The largest bird in the world is the ostrich, which has a typical height of 2.25 meters (7.38 feet) and weighs approximately 102 kg (224.9 lb). In contrast, the smallest bird is the Bee Hummingbird, which is slightly larger than a bumblebee and weighs only 2.2 g (0.078 oz).
Below are some of the world's most common species:
- Domestic Chicken
- Red-Billed Quelea
- Mourning Dove
- American Robin
- Common Pheasant
Over the past few centuries, as the human population has grown, some bird species have become endangered, with dwindling populations. Many bird species are now also threatened, which means they risk becoming endangered.
Human settlement and the introduction of invasive plants and trees have sadly made some bird species extinct. Here are some examples of birds that have gone extinct over the past few hundred years:
- Arabian Ostrich
- Mysterious Starling
- North Island Piopio
- Least Vermillion Flycatcher
- Eskimo Curlew
What They Eat?
Birds eat small insects, fruit, and seeds, but their diet ultimately depends on the species. Some of them drink nectar, while others eat plant material, rodents, and other small mammals. Large fowl occasionally eat smaller birds.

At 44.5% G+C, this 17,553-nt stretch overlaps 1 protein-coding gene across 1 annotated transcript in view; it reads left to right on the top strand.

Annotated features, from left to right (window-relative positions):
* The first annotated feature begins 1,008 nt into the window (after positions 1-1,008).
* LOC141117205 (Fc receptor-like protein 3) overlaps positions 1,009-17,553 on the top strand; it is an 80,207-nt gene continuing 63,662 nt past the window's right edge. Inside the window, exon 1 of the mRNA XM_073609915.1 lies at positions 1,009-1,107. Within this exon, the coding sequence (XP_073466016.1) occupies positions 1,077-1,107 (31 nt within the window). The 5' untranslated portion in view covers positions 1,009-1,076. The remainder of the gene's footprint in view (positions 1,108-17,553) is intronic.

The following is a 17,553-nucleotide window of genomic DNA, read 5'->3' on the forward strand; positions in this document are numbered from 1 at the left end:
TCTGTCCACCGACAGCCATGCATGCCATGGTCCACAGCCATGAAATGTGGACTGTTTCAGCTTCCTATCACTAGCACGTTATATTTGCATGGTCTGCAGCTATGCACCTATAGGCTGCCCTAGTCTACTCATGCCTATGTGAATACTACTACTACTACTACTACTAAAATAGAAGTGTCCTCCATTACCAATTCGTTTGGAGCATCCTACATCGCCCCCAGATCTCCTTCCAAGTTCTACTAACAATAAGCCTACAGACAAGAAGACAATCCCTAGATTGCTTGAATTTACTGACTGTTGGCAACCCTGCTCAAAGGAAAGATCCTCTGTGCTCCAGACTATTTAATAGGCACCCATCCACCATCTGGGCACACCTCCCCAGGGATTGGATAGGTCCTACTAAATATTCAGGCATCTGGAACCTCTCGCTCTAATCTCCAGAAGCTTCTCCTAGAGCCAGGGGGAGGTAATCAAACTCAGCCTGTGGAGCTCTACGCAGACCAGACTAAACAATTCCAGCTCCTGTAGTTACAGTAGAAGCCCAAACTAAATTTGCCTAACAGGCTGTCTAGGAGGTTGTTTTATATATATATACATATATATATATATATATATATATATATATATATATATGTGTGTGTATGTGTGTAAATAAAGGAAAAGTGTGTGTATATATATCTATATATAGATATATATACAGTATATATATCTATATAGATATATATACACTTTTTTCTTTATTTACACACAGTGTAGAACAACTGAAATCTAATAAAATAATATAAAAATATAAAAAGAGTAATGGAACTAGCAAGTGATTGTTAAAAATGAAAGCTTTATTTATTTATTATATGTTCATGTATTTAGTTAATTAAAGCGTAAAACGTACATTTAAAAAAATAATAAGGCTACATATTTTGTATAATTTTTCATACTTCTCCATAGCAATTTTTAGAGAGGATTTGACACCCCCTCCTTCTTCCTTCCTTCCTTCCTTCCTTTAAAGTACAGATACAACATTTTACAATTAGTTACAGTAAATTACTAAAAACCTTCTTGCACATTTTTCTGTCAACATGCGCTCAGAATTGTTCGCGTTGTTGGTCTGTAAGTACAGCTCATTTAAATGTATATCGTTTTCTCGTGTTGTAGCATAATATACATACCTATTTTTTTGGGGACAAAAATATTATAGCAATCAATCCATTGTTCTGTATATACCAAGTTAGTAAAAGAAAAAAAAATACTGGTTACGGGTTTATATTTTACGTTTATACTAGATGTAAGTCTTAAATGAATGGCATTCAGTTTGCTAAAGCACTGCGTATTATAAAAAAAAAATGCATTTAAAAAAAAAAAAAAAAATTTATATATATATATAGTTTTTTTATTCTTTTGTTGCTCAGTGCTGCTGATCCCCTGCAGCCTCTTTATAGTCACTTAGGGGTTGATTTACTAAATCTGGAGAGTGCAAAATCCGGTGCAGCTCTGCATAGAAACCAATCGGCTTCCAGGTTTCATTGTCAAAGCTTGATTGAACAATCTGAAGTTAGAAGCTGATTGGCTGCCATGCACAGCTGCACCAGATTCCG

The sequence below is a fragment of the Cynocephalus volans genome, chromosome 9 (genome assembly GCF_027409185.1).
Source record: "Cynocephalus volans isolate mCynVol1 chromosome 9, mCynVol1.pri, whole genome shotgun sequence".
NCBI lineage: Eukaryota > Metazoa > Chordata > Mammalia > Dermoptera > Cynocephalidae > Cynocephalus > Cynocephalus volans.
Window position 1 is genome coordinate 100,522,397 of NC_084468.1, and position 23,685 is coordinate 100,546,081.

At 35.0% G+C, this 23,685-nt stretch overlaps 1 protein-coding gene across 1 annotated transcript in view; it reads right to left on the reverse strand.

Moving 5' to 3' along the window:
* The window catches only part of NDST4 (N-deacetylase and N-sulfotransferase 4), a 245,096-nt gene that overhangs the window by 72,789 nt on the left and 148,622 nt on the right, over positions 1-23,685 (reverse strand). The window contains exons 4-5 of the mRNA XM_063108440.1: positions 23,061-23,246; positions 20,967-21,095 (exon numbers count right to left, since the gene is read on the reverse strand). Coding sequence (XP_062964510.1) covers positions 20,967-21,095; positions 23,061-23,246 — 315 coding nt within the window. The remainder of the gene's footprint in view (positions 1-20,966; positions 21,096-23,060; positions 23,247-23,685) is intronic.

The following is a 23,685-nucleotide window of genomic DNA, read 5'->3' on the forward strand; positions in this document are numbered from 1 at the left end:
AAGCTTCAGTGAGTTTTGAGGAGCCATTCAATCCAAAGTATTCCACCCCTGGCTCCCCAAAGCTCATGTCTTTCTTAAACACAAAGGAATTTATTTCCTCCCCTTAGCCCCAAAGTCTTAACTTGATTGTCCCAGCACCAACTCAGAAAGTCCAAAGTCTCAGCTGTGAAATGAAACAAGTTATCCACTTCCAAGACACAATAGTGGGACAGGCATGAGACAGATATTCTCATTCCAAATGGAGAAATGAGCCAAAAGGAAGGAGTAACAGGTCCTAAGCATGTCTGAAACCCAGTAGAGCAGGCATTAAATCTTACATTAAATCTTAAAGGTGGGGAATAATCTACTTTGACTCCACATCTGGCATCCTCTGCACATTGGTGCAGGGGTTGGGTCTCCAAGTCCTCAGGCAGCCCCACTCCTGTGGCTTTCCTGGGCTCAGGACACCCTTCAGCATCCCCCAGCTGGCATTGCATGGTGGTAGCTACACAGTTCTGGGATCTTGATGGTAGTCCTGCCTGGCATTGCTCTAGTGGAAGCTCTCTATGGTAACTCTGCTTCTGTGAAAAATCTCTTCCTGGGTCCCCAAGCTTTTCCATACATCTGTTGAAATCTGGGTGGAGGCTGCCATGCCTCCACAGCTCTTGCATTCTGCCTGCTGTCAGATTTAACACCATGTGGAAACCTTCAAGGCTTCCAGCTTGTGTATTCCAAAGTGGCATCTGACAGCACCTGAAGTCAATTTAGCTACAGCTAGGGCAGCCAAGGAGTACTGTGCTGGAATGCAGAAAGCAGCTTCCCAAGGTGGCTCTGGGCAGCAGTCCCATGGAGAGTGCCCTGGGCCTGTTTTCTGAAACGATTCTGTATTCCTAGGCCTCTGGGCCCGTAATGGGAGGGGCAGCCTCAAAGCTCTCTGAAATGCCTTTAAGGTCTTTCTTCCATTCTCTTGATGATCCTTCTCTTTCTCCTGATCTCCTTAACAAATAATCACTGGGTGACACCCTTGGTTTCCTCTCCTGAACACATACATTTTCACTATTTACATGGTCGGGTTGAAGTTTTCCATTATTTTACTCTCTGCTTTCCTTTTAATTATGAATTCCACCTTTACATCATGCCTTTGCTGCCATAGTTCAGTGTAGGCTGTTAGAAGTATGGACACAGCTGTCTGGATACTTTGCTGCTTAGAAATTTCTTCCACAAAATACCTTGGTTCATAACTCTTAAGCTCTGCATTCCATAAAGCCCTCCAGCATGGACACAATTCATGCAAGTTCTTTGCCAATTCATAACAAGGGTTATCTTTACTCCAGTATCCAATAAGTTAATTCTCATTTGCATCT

Birds of prey, including owls and falcons, hunt for food and eat rodents and other small mammals. Meanwhile, nectar-feeding fowl (like hummingbirds or chickadees) obtain nectar from flowers and sometimes eat tiny insects.
Where Do They Live?
Most birds live in nests that they build in trees. However, some nest on the ground after making scrapes in the ground. Some of them, including barbets, live in holes created in trees by other birds, such as woodpeckers.
Nest-dwelling birds make nests out of suitable material they find around them. This material can be:
- Dry stems
Male bowerbirds like to create elaborate bowers made from colorful objects they find. These objects are typically all the same color and are usually shiny.
Birds living on the ground will make a small indentation in the soil with their feet and lay eggs there.
Why Do They Sing?
Birds sing to attract mates, warn each other of a predator, and defend their territories. They sing a lot at dawn because it's still too dark to hunt for food. They might also sing as a signal to others indicating that they've survived the night.
Each bird species has its own song, which makes it easy to identify a bird, even if you can't see it.
With over 11,000 species worldwide, birds come in all shapes, sizes, and colors. With the ever-expanding human population and introduction of invasive trees and plants, some of them are sadly becoming endangered or extinct.
Most birds eat seeds, insects, and fruit, but others (such as owls and hawks) are carnivorous and eat small mammals and rodents.
They typically live in nests, but some create shallow holes in the ground for roosting.
Each bird species has a unique call to attract mates or mark their territory.